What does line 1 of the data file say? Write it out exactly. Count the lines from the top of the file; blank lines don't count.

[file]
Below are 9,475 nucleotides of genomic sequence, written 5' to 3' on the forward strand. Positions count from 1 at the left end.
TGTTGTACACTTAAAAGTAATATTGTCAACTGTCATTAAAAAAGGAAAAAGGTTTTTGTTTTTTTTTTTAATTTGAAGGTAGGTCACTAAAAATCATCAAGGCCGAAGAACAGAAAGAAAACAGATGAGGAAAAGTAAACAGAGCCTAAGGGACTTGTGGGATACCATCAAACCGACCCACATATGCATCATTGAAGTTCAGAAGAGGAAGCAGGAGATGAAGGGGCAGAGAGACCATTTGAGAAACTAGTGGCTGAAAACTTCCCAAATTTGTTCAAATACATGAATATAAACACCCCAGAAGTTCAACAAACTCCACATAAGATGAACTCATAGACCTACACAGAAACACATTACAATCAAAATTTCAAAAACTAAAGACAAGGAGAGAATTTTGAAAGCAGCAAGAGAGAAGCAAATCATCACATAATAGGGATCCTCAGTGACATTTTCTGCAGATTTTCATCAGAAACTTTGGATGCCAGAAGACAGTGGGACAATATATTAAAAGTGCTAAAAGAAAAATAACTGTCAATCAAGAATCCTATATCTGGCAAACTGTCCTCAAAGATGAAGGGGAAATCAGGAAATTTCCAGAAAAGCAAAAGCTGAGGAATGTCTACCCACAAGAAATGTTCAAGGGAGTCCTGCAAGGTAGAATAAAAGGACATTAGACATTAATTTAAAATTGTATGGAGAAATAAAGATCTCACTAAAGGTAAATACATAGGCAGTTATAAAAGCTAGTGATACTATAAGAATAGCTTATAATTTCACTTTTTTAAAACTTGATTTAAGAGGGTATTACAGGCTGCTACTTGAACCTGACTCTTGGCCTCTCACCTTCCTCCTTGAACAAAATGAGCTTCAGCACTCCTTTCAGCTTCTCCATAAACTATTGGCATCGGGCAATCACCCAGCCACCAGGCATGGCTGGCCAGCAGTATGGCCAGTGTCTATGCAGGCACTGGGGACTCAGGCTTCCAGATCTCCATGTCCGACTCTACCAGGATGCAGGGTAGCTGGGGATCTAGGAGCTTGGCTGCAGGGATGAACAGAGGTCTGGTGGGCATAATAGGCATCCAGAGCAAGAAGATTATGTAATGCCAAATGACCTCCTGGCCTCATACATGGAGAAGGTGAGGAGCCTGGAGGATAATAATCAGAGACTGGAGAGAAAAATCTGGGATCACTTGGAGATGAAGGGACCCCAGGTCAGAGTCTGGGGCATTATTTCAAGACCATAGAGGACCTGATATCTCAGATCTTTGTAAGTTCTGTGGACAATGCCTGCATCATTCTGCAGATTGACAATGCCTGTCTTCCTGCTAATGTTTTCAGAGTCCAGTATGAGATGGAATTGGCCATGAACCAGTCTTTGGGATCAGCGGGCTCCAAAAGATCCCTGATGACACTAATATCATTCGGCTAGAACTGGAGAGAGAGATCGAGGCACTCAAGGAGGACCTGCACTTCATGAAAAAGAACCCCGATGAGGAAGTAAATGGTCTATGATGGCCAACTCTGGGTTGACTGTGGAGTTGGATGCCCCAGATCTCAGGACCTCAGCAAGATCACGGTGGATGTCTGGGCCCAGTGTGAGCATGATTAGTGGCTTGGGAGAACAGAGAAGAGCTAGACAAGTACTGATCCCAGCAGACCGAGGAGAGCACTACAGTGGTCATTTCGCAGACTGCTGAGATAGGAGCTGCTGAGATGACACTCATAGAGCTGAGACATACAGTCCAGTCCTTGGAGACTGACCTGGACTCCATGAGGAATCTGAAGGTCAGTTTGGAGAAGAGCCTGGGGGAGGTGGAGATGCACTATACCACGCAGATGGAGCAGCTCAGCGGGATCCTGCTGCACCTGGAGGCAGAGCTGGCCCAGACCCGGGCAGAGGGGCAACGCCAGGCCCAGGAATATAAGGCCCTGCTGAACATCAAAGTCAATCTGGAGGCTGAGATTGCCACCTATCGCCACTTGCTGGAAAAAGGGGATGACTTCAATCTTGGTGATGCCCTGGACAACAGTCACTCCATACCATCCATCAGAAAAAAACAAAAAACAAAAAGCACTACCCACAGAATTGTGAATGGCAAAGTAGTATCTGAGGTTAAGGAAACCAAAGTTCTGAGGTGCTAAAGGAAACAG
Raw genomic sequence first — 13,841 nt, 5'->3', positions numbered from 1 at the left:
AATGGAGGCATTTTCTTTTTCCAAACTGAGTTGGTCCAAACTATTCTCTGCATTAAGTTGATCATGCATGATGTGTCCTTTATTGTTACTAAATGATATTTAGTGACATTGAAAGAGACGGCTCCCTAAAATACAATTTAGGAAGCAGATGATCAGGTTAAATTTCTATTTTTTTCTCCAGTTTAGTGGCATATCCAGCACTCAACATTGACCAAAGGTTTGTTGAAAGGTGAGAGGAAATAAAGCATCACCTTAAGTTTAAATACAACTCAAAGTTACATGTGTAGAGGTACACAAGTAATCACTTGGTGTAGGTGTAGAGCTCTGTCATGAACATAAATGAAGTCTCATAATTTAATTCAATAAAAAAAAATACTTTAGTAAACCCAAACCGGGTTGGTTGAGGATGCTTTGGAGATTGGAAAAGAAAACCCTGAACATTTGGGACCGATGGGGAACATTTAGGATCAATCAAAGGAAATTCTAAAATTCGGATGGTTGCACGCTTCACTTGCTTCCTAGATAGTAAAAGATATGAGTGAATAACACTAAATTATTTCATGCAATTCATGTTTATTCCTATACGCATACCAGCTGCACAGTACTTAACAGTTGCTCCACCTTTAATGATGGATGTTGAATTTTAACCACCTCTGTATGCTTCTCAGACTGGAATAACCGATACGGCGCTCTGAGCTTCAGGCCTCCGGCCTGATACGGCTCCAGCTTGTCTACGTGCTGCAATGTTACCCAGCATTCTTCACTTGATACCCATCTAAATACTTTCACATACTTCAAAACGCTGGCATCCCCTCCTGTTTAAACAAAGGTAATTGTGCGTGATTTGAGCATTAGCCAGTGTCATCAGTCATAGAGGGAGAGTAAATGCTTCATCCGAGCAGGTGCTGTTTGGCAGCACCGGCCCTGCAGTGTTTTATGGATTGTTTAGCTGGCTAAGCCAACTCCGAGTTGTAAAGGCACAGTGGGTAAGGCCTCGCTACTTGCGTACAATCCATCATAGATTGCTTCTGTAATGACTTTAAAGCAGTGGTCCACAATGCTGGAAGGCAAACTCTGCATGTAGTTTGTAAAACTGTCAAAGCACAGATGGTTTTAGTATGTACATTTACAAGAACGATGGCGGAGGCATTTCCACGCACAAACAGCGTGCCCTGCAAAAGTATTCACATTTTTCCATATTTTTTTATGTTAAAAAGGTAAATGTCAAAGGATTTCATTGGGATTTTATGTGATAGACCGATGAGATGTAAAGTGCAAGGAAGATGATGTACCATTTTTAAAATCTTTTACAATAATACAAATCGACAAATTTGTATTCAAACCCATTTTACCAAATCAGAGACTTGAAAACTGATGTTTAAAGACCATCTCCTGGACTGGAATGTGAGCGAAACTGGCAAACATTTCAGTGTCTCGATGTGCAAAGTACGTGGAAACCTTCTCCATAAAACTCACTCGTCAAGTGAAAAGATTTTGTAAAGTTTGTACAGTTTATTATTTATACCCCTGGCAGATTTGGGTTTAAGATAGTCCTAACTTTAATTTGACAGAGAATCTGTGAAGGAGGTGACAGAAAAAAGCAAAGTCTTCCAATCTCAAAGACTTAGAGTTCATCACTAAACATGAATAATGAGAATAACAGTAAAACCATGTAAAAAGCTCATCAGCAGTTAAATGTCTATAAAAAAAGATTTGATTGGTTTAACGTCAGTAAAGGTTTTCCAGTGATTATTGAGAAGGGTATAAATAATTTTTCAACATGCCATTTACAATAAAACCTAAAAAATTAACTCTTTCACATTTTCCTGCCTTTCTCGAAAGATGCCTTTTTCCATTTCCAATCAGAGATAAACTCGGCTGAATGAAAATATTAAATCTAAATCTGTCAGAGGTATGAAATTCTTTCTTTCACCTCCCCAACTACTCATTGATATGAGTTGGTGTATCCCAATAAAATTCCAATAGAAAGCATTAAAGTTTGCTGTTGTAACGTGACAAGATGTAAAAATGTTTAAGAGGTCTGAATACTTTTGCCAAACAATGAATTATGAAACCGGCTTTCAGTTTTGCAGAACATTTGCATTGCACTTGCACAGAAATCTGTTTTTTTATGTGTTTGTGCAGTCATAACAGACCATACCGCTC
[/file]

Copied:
Below are 9,475 nucleotides of genomic sequence, written 5' to 3' on the forward strand. Positions count from 1 at the left end.